Applicants/recipients will be given an opportunity to demonstrate good cause before being denied or sanctioned. Good cause may be granted after review of a case for medical reasons or an inability to access the vaccine. Clients who are terminated or quit based on refusal to get vaccinated or comply with employer testing mandates will not be granted good cause.”
As usual, both parties want the state to be generous with their own constituencies and use the threat of destitution to whip everyone else into shape. Conservatives have long fought to impose work requirements and means testing on benefits for the poor, while progressives justly rebuke such measures as needlessly parsimonious. But now that the unvaccinated form a right-wing identity group, the GOP is eager to subsidize their lifestyle, while Democrats want them back at work under whatever terms the market is offering. The principle that everyone is entitled to a minimum level of subsistence, though claimed by many in theory, is defended by virtually no one in practice.
However, a few Democrats in New York are willing to stand up for that principle - to some degree, anyway. Shortly after HRA promulgated its policy of denying benefits to workers who were fired for refusing the vaccine, I reached out to a number of elected officials who exercise some authority over this area of public policy to get their reaction. First up was Linda Rosenthal, chairwoman of the Committee on Social Services in the State Assembly, who came out strongly against the agency’s decision:
"I am 110% pro-vaccine. I am vaccinated and boosted, wear my mask and proudly display my vaccine card when requested. I believe it is government’s responsibility to encourage and ensure that as many people as possible get vaccinated against COVID-19 and other infectious diseases.
With that being said, I cannot support a policy that would withhold food and other benefits from hungry and vulnerable New Yorkers whose very subsistence is reliant on government assistance. While the government has a significant stake in the health and welfare of its people and in how its resources are used, this policy is coercive and paternalistic.”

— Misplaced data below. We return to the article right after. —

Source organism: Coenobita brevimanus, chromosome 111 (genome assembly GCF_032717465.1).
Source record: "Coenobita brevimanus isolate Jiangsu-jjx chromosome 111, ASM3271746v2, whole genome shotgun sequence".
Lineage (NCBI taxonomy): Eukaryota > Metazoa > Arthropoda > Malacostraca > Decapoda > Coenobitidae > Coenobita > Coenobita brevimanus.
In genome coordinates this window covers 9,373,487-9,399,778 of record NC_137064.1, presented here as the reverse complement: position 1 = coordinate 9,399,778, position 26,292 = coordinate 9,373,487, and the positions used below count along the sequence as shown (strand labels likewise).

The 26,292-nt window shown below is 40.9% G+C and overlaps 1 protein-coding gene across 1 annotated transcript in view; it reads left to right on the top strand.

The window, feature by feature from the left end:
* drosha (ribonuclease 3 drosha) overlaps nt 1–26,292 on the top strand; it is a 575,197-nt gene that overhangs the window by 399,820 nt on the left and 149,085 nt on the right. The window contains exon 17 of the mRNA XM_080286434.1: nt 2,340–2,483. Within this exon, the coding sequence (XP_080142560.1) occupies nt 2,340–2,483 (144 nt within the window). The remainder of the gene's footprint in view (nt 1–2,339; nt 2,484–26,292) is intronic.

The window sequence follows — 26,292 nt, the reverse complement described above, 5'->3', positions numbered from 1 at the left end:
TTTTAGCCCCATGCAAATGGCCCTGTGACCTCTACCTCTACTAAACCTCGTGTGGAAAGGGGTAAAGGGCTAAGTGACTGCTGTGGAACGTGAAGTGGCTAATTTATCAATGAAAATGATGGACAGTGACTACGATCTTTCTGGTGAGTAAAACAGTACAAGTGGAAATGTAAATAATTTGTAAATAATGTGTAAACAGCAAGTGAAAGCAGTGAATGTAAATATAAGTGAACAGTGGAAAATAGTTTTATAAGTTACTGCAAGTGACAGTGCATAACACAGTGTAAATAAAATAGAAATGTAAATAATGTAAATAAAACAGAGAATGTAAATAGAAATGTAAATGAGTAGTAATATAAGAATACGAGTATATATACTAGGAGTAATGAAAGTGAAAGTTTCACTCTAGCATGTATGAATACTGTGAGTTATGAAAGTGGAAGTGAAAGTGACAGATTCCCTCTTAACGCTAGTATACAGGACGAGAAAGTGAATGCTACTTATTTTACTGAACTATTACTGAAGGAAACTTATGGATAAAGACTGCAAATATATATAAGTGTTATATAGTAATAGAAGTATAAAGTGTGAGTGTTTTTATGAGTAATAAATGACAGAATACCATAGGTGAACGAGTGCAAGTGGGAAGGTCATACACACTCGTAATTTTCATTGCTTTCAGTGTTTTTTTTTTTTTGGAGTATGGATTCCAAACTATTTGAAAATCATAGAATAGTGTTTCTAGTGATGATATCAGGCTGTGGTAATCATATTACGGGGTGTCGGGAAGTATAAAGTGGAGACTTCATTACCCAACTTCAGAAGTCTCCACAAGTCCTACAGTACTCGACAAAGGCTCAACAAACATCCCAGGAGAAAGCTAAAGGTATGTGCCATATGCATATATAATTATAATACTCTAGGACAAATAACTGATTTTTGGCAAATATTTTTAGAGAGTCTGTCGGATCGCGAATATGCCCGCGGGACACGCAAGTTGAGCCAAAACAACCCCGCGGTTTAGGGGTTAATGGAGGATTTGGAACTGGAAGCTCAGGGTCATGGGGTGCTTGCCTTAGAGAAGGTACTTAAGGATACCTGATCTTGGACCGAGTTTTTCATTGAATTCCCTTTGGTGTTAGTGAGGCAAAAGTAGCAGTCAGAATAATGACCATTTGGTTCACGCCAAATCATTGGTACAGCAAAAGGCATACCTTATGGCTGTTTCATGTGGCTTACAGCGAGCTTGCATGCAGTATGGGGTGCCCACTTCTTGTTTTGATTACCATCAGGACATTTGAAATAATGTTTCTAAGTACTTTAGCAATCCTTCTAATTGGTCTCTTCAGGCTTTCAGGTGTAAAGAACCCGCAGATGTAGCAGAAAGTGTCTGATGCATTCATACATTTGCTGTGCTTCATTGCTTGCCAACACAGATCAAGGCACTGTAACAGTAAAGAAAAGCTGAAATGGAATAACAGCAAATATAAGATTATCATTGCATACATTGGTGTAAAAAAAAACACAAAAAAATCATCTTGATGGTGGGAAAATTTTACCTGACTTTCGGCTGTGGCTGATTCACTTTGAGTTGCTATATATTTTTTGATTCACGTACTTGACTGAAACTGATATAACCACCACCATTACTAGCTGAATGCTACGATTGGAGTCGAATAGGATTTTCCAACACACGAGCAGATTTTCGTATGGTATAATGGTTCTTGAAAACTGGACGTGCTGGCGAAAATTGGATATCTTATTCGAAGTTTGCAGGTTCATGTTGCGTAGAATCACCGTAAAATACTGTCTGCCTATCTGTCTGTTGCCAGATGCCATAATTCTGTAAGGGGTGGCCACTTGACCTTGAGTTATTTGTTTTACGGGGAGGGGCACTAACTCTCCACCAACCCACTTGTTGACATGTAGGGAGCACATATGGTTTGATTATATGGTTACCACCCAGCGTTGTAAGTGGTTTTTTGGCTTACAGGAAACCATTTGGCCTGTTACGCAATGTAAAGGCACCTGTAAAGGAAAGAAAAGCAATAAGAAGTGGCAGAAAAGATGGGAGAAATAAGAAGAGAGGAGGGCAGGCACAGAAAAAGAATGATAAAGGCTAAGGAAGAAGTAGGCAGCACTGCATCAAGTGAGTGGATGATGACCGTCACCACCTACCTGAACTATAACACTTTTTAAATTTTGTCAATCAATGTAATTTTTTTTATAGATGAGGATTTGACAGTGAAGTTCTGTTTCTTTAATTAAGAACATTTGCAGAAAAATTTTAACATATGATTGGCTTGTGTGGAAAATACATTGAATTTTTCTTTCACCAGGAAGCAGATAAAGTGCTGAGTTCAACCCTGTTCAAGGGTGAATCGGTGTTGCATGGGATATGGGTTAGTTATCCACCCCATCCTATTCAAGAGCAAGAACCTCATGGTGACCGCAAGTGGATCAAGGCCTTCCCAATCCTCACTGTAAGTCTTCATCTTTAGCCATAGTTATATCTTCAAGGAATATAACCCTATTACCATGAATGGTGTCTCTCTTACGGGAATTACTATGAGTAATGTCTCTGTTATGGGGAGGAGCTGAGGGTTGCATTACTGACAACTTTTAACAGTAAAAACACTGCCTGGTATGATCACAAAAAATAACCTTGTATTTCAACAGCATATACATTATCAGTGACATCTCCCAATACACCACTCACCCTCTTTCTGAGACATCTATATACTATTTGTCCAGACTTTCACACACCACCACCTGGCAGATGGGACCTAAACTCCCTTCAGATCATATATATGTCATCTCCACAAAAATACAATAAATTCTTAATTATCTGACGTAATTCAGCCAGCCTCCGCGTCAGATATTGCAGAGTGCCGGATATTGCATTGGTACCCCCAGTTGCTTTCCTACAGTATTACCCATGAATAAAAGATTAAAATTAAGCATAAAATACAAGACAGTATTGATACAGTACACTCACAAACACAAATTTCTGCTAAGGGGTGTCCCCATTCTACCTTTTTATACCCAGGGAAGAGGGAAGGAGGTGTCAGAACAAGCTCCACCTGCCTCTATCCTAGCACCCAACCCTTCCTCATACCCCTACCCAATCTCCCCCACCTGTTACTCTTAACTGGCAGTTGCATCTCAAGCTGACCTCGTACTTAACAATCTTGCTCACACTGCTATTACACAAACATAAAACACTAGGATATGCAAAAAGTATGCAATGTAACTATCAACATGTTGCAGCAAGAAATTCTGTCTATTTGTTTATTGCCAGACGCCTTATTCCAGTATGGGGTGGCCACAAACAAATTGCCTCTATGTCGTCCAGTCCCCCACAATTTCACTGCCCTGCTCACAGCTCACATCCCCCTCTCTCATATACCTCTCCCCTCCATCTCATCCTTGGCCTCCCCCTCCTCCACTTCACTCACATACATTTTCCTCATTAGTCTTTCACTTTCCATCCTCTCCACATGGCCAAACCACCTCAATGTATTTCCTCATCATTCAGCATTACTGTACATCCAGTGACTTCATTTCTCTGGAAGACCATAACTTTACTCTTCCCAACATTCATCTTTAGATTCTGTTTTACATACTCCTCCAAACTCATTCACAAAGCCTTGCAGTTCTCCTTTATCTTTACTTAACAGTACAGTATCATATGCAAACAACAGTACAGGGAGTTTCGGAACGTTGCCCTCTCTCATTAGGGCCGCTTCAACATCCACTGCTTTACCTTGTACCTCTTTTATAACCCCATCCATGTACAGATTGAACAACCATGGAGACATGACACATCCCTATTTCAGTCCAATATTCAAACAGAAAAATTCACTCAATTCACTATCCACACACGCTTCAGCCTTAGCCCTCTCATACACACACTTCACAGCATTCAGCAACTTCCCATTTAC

According to Lauren Schuster, Rosenthal’s Chief-of-Staff, their office was unaware that HRA had adopted this policy until I contacted them to ask about it. Schuster added that they would be reaching out to the agency in order to learn more about its decision, the legal basis for it, and the size and profile of the population now at risk of losing benefits. But they weren’t the only ones who hadn’t heard of this development. The other elected officials I spoke with said it was news to them too, raising questions about the degree of coordination and information-sharing between city and state government with regard to COVID-19 policy.
In addition to Rosenthal, I emailed the offices of every other member of the State Assembly’s Committee on Social Services last Friday to get their take. As of this morning, only one has responded: State Assemblywoman Jessica González-Rojas, of Jackson Heights, Queens, who concurred with her committee’s chairwoman:
“Assemblymember González-Rojas continues to insist that everyone should be vaccinated who is not unable to be due to legitimate medical reasons.
She does not support the denying of SNAP to workers who were terminated for refusing to comply with the mandate. Unemployment is already difficult but food assistance shouldn’t be denied as a result of non-compliance with a vaccine mandate.”
Finally, I contacted Brad Lander, who exercises oversight responsibility over city agencies like HRA as the New York City Comptroller. He too expressed opposition to the agency’s policy, stating: “No one should be denied food stamps if they are hungry and out of money, even if the reason they need assistance is that they made a bad decision to not get vaccinated."